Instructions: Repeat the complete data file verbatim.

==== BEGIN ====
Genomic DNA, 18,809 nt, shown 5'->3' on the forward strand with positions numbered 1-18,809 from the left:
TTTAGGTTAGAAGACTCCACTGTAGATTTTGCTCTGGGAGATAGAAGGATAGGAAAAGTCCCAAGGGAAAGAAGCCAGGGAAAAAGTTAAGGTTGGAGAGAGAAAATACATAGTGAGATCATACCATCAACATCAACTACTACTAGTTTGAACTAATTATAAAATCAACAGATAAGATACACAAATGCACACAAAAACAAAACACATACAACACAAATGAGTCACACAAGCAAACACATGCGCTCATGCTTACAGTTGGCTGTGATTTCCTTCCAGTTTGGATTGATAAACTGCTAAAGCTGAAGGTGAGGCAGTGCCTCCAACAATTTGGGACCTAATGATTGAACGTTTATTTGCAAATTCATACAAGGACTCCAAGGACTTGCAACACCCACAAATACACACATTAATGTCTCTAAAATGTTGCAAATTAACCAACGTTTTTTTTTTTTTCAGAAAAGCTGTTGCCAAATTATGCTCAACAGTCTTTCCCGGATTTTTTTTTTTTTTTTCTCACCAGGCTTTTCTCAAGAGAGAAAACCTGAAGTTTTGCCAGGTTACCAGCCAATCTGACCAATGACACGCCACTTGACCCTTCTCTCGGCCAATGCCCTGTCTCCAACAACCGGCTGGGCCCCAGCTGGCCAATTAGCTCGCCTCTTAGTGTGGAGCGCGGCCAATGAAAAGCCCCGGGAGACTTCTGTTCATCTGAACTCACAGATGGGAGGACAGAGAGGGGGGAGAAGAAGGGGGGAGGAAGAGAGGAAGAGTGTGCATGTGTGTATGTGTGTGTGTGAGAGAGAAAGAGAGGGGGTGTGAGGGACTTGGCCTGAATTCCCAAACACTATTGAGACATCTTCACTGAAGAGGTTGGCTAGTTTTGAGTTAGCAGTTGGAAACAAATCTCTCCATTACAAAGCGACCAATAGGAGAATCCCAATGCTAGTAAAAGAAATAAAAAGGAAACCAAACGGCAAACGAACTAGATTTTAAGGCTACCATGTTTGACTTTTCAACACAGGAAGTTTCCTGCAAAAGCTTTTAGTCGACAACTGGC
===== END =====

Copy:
Genomic DNA, 18,809 nt, shown 5'->3' on the forward strand with positions numbered 1-18,809 from the left:
TTTAGGTTAGAAGACTCCACTGTAGATTTTGCTCTGGGAGATAGAAGGATAGGAAAAGTCCCAAGGGAAAGAAGCCAGGGAAAAAGTTAAGGTTGGAGAGAGAAAATACATAGTGAGATCATACCATCAACATCAACTACTACTAGTTTGAACTAATTATAAAATCAACAGATAAGATACACAAATGCACACAAAAACAAAACACATACAACACAAATGAGTCACACAAGCAAACACATGCGCTCATGCTTACAGTTGGCTGTGATTTCCTTCCAGTTTGGATTGATAAACTGCTAAAGCTGAAGGTGAGGCAGTGCCTCCAACAATTTGGGACCTAATGATTGAACGTTTATTTGCAAATTCATACAAGGACTCCAAGGACTTGCAACACCCACAAATACACACATTAATGTCTCTAAAATGTTGCAAATTAACCAACGTTTTTTTTTTTTTCAGAAAAGCTGTTGCCAAATTATGCTCAACAGTCTTTCCCGGATTTTTTTTTTTTTTTTCTCACCAGGCTTTTCTCAAGAGAGAAAACCTGAAGTTTTGCCAGGTTACCAGCCAATCTGACCAATGACACGCCACTTGACCCTTCTCTCGGCCAATGCCCTGTCTCCAACAACCGGCTGGGCCCCAGCTGGCCAATTAGCTCGCCTCTTAGTGTGGAGCGCGGCCAATGAAAAGCCCCGGGAGACTTCTGTTCATCTGAACTCACAGATGGGAGGACAGAGAGGGGGGAGAAGAAGGGGGGAGGAAGAGAGGAAGAGTGTGCATGTGTGTATGTGTGTGTGTGAGAGAGAAAGAGAGGGGGTGTGAGGGACTTGGCCTGAATTCCCAAACACTATTGAGACATCTTCACTGAAGAGGTTGGCTAGTTTTGAGTTAGCAGTTGGAAACAAATCTCTCCATTACAAAGCGACCAATAGGAGAATCCCAATGCTAGTAAAAGAAATAAAAAGGAAACCAAACGGCAAACGAACTAGATTTTAAGGCTACCATGTTTGACTTTTCAACACAGGAAGTTTCCTGCAAAAGCTTTTAGTCGACAACTGGC